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The “Director’s Desk” column article, “The Book Community Brainstorms,” in the September 1999
issue was intriguing. In particular, the section titled “Bookstores in 2003” presented an interesting
prognosis for the future of the book industry. The projection was made that print-on-demand (POD) was
going to be the “largest influence on book publishing and bookselling among all of the technologies
currently available.” If this projection turns out to be accurate, the impact on various areas of the
book industry will be far-reaching.
When bookstores begin doing their own printing of books, printing firms may become concerned about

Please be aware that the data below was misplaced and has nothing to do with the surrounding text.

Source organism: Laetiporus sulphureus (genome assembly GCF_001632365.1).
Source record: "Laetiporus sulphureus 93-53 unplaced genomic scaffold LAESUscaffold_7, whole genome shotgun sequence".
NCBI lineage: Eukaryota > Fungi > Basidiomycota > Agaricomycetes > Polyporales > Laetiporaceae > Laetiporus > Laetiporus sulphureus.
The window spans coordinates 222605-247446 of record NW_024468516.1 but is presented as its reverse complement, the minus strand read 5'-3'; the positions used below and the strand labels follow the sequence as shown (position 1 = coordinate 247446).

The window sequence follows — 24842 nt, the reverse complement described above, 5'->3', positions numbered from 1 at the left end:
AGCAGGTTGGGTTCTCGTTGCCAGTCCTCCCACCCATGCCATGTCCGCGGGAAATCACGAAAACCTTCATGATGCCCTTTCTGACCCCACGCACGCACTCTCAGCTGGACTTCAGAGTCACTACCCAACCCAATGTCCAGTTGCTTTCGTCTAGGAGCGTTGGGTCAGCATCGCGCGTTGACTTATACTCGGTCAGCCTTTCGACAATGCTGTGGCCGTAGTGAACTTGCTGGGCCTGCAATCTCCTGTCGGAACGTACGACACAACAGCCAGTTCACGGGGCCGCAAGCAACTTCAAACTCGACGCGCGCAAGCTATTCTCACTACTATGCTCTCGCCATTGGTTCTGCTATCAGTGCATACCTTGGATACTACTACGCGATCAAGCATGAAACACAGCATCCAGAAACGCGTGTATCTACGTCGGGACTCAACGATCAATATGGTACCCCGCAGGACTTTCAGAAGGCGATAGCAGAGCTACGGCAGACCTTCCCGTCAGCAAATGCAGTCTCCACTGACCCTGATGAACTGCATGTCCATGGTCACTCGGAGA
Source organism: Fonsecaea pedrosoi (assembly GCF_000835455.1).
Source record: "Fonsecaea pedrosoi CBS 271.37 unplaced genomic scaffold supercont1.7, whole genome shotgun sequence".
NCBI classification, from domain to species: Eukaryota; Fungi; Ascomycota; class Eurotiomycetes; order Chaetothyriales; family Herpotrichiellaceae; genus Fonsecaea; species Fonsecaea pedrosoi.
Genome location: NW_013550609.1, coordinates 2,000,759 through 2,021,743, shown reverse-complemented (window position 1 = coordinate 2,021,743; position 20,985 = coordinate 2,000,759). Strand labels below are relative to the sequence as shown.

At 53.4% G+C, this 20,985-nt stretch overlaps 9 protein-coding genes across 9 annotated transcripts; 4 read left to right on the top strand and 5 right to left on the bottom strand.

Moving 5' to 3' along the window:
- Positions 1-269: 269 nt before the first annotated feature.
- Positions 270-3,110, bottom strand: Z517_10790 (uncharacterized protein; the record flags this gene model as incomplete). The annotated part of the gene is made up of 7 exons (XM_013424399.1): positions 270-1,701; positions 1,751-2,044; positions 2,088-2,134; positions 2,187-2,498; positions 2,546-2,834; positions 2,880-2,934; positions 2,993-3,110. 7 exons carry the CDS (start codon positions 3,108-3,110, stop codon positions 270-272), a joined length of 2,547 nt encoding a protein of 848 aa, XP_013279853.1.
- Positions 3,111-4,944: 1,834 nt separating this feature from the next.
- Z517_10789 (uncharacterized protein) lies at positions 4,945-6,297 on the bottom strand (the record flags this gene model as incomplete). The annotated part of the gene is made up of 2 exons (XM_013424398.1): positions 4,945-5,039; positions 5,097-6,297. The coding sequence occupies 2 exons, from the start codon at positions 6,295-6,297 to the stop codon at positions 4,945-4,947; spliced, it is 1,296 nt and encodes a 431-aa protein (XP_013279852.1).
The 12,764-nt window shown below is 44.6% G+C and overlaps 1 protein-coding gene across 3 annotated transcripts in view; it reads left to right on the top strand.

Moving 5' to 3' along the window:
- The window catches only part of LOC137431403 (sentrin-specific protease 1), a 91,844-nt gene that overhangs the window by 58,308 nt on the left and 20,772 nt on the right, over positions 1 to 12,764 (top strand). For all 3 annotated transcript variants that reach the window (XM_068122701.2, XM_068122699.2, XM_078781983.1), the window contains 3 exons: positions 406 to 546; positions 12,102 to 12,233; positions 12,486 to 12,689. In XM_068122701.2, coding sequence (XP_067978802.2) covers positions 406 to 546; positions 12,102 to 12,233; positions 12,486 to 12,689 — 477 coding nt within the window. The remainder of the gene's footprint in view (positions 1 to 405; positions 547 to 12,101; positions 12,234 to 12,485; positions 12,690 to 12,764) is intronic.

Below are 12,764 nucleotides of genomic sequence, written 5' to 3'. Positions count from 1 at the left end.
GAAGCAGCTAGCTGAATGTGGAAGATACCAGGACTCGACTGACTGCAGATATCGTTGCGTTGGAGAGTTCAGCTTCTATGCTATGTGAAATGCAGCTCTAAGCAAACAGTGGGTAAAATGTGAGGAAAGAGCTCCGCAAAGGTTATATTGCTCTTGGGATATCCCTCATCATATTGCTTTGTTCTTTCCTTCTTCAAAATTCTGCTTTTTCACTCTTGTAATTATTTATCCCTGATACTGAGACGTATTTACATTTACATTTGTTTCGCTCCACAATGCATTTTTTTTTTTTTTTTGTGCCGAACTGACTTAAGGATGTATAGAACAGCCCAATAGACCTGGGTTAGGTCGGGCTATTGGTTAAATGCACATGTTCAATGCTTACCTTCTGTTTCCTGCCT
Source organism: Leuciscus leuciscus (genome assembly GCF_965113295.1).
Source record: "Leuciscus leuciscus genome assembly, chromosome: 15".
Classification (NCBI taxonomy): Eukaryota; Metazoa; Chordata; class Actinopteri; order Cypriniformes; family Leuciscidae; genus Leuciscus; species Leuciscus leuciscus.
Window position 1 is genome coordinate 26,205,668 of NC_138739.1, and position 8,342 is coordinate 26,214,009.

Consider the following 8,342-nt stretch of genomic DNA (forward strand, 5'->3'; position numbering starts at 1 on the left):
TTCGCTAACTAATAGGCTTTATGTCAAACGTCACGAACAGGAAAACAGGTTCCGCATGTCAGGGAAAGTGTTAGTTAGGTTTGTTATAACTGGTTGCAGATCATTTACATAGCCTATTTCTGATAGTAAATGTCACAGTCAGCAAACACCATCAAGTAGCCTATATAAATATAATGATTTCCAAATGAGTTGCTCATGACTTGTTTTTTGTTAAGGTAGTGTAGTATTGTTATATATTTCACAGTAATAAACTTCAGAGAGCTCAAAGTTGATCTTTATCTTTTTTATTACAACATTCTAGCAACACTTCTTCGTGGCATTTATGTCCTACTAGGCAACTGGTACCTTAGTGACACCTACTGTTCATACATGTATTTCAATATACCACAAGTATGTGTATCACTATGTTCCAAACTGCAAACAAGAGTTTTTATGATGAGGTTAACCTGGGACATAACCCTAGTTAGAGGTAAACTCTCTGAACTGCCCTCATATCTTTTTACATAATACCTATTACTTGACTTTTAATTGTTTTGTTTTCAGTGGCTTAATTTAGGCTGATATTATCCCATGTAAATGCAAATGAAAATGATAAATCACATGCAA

the effect on their business. However I did not note any members of the printing community listed as
being present at the ABA board meeting and brainstorming session. Publishers deal with printers and
lithographers, and one would expect them to be aware of the various contemporary technical printing
issues that would allow POD to become practical. However it is not expected that the logistics of POD
be fully defined in a brainstorming session. An examination of the various tradeoffs may indicate the
advantages and disadvantages of adopting this approach.
The advantages of bookstore POD, as defined by the PMA article, are rather obvious. If the
printing and selling operation can be combined, then the potential for reducing marketing costs by
eliminating or minimizing the middleman (the printer and possibly the distributor) exists, and
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